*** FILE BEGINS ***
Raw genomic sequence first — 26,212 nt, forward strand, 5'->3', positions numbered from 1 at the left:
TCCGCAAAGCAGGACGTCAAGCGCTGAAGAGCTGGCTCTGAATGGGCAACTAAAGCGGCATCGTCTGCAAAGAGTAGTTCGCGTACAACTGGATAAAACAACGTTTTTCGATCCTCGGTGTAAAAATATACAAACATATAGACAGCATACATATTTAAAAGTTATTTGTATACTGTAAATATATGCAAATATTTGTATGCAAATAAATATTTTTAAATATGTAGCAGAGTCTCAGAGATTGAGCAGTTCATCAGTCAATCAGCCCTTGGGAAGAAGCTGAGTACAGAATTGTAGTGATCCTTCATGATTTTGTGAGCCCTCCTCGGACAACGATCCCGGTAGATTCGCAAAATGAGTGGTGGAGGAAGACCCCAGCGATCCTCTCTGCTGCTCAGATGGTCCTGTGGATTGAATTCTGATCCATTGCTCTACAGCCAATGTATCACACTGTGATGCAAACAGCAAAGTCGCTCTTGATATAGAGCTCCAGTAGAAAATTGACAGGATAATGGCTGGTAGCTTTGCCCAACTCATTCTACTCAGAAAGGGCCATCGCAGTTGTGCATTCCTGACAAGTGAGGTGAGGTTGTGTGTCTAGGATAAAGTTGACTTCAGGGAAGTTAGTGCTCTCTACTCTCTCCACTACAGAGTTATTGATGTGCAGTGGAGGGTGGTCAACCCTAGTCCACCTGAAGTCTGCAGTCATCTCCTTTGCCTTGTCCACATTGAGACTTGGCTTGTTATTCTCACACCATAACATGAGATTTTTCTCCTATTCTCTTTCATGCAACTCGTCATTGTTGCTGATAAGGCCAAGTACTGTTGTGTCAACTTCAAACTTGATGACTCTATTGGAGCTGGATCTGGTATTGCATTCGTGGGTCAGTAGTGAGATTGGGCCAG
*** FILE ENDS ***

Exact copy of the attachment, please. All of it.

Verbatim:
Raw genomic sequence first — 26,212 nt, forward strand, 5'->3', positions numbered from 1 at the left:
TCCGCAAAGCAGGACGTCAAGCGCTGAAGAGCTGGCTCTGAATGGGCAACTAAAGCGGCATCGTCTGCAAAGAGTAGTTCGCGTACAACTGGATAAAACAACGTTTTTCGATCCTCGGTGTAAAAATATACAAACATATAGACAGCATACATATTTAAAAGTTATTTGTATACTGTAAATATATGCAAATATTTGTATGCAAATAAATATTTTTAAATATGTAGCAGAGTCTCAGAGATTGAGCAGTTCATCAGTCAATCAGCCCTTGGGAAGAAGCTGAGTACAGAATTGTAGTGATCCTTCATGATTTTGTGAGCCCTCCTCGGACAACGATCCCGGTAGATTCGCAAAATGAGTGGTGGAGGAAGACCCCAGCGATCCTCTCTGCTGCTCAGATGGTCCTGTGGATTGAATTCTGATCCATTGCTCTACAGCCAATGTATCACACTGTGATGCAAACAGCAAAGTCGCTCTTGATATAGAGCTCCAGTAGAAAATTGACAGGATAATGGCTGGTAGCTTTGCCCAACTCATTCTACTCAGAAAGGGCCATCGCAGTTGTGCATTCCTGACAAGTGAGGTGAGGTTGTGTGTCTAGGATAAAGTTGACTTCAGGGAAGTTAGTGCTCTCTACTCTCTCCACTACAGAGTTATTGATGTGCAGTGGAGGGTGGTCAACCCTAGTCCACCTGAAGTCTGCAGTCATCTCCTTTGCCTTGTCCACATTGAGACTTGGCTTGTTATTCTCACACCATAACATGAGATTTTTCTCCTATTCTCTTTCATGCAACTCGTCATTGTTGCTGATAAGGCCAAGTACTGTTGTGTCAACTTCAAACTTGATGACTCTATTGGAGCTGGATCTGGTATTGCATTCGTGGGTCAGTAGTGAGATTGGGCCAG